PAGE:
Integrated soil fertility management in Sub-Saharan Africa: principles and practice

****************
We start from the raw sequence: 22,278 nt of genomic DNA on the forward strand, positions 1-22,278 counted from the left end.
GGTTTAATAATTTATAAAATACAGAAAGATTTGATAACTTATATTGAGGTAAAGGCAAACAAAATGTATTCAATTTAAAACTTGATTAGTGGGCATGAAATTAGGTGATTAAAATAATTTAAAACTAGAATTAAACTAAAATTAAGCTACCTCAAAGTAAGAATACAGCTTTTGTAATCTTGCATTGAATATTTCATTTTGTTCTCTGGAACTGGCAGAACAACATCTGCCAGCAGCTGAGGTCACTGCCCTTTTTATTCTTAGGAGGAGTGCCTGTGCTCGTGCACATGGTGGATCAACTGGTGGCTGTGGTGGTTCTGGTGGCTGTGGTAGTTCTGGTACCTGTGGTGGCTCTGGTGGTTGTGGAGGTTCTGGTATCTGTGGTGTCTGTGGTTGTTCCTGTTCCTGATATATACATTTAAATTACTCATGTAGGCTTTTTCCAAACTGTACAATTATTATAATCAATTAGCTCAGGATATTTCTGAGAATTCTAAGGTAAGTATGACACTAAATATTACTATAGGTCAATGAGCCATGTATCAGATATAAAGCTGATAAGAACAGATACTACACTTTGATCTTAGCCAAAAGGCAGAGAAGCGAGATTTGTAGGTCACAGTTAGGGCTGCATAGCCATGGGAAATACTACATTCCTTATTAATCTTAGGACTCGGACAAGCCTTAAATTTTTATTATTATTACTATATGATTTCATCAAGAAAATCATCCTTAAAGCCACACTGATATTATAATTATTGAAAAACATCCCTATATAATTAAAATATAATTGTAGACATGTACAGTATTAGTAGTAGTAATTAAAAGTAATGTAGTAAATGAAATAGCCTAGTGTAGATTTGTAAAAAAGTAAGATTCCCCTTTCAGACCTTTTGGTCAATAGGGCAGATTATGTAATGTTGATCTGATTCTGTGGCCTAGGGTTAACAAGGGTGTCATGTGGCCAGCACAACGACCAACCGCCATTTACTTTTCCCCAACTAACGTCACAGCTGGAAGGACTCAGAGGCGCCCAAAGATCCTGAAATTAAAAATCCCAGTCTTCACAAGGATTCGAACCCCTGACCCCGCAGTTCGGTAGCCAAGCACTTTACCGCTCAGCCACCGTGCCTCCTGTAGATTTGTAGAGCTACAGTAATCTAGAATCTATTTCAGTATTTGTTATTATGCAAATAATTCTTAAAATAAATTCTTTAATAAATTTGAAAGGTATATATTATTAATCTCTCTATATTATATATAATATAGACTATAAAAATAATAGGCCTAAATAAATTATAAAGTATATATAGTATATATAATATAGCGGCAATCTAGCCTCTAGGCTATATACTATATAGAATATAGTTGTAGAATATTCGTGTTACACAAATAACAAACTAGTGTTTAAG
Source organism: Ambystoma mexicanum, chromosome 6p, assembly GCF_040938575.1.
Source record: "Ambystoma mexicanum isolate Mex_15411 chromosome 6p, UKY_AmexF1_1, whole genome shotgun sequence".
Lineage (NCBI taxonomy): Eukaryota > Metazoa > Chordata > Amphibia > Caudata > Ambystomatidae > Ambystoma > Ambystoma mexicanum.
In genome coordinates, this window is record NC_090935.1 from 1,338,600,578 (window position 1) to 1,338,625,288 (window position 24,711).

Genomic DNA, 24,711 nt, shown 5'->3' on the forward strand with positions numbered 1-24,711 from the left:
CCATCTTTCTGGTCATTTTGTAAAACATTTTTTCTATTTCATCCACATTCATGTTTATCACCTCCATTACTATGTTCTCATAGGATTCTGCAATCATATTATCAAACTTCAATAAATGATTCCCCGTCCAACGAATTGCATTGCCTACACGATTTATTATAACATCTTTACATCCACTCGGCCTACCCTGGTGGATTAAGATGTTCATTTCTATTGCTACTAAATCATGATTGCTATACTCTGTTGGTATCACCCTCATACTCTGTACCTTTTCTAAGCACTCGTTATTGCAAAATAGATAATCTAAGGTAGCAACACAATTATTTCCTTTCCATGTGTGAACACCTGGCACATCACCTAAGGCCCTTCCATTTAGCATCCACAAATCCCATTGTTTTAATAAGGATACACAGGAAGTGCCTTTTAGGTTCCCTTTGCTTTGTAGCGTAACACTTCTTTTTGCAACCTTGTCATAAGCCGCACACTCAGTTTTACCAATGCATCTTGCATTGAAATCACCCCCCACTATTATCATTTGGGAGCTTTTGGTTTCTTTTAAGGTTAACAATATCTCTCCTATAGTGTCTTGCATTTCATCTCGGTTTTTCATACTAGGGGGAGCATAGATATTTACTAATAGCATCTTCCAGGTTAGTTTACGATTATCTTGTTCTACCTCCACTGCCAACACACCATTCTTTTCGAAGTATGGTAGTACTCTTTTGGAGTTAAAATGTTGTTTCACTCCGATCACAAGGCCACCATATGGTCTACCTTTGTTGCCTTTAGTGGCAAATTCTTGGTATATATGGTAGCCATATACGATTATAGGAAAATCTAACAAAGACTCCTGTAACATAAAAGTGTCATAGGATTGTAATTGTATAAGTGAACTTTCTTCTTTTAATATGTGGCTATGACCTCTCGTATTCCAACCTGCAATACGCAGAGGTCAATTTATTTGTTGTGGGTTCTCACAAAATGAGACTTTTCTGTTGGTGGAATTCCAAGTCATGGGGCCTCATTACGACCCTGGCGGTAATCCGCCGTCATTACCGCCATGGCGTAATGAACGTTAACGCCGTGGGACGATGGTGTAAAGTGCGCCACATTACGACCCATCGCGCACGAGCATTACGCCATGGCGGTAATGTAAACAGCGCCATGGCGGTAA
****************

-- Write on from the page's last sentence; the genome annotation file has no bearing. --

Traditional farming systems in sub-Saharan Africa depend primarily on mining soil nutrients. The African Green Revolution aims at intensifying agriculture through dissemination of Integrated Soil Fertility Management (ISFM). In this paper we develop a robust and operational definition of ISFM, based on detailed knowledge of African farming systems and their inherent variability and of optimal use of nutrients. We define ISFM as ‘A set of soil fertility management practices that necessarily include the use of fertilizer, organic inputs, and improved germplasm combined with the knowledge on how to adapt these practices to local conditions, aiming at maximizing agronomic use efficiency of the applied nutrients and improving crop productivity. All inputs need to be managed following sound agronomic principles.’ First, the focus on maximal agronomic use efficiency is justified. Secondly, the application of the various ISFM principles and their impact on the agronomic efficiency of applied inputs is illustrated for specific African farming systems with high potential for adoption. Such cropping systems include sorghum and millet based systems in the Sahel, legume-maize systems in the savanna, and cassava-based systems in the humid forest areas. Finally, the conditions that enable the adoption of ISFM technologies are discussed, including profitable access to markets, appropriate extension methods, and a favorable policy environment.